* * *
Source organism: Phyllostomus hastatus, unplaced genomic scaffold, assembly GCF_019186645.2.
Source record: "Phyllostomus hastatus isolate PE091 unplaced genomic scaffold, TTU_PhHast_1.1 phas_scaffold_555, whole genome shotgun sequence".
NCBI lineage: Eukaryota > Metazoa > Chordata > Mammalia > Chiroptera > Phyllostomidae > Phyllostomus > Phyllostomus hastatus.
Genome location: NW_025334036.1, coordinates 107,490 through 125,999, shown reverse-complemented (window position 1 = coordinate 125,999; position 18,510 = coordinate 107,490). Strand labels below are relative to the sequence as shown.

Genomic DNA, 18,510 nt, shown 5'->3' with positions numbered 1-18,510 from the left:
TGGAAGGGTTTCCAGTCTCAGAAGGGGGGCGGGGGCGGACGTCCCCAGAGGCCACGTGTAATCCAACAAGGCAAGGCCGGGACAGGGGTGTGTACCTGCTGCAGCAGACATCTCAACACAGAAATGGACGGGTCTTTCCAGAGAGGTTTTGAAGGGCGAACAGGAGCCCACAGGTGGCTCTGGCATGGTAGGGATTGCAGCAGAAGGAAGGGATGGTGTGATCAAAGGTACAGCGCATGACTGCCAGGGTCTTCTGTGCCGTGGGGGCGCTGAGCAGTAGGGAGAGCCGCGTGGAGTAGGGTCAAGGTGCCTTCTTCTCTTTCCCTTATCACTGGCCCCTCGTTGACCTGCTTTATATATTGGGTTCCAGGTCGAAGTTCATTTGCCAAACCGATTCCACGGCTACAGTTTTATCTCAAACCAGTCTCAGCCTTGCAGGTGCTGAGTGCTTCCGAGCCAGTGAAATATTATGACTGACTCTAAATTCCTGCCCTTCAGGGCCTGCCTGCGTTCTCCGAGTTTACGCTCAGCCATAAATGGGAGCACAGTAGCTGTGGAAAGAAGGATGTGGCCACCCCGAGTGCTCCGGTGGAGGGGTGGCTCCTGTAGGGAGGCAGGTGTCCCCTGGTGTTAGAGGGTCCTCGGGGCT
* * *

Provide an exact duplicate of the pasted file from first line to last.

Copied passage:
Source organism: Phyllostomus hastatus, unplaced genomic scaffold, assembly GCF_019186645.2.
Source record: "Phyllostomus hastatus isolate PE091 unplaced genomic scaffold, TTU_PhHast_1.1 phas_scaffold_555, whole genome shotgun sequence".
NCBI lineage: Eukaryota > Metazoa > Chordata > Mammalia > Chiroptera > Phyllostomidae > Phyllostomus > Phyllostomus hastatus.
Genome location: NW_025334036.1, coordinates 107,490 through 125,999, shown reverse-complemented (window position 1 = coordinate 125,999; position 18,510 = coordinate 107,490). Strand labels below are relative to the sequence as shown.

Genomic DNA, 18,510 nt, shown 5'->3' with positions numbered 1-18,510 from the left:
TGGAAGGGTTTCCAGTCTCAGAAGGGGGGCGGGGGCGGACGTCCCCAGAGGCCACGTGTAATCCAACAAGGCAAGGCCGGGACAGGGGTGTGTACCTGCTGCAGCAGACATCTCAACACAGAAATGGACGGGTCTTTCCAGAGAGGTTTTGAAGGGCGAACAGGAGCCCACAGGTGGCTCTGGCATGGTAGGGATTGCAGCAGAAGGAAGGGATGGTGTGATCAAAGGTACAGCGCATGACTGCCAGGGTCTTCTGTGCCGTGGGGGCGCTGAGCAGTAGGGAGAGCCGCGTGGAGTAGGGTCAAGGTGCCTTCTTCTCTTTCCCTTATCACTGGCCCCTCGTTGACCTGCTTTATATATTGGGTTCCAGGTCGAAGTTCATTTGCCAAACCGATTCCACGGCTACAGTTTTATCTCAAACCAGTCTCAGCCTTGCAGGTGCTGAGTGCTTCCGAGCCAGTGAAATATTATGACTGACTCTAAATTCCTGCCCTTCAGGGCCTGCCTGCGTTCTCCGAGTTTACGCTCAGCCATAAATGGGAGCACAGTAGCTGTGGAAAGAAGGATGTGGCCACCCCGAGTGCTCCGGTGGAGGGGTGGCTCCTGTAGGGAGGCAGGTGTCCCCTGGTGTTAGAGGGTCCTCGGGGCT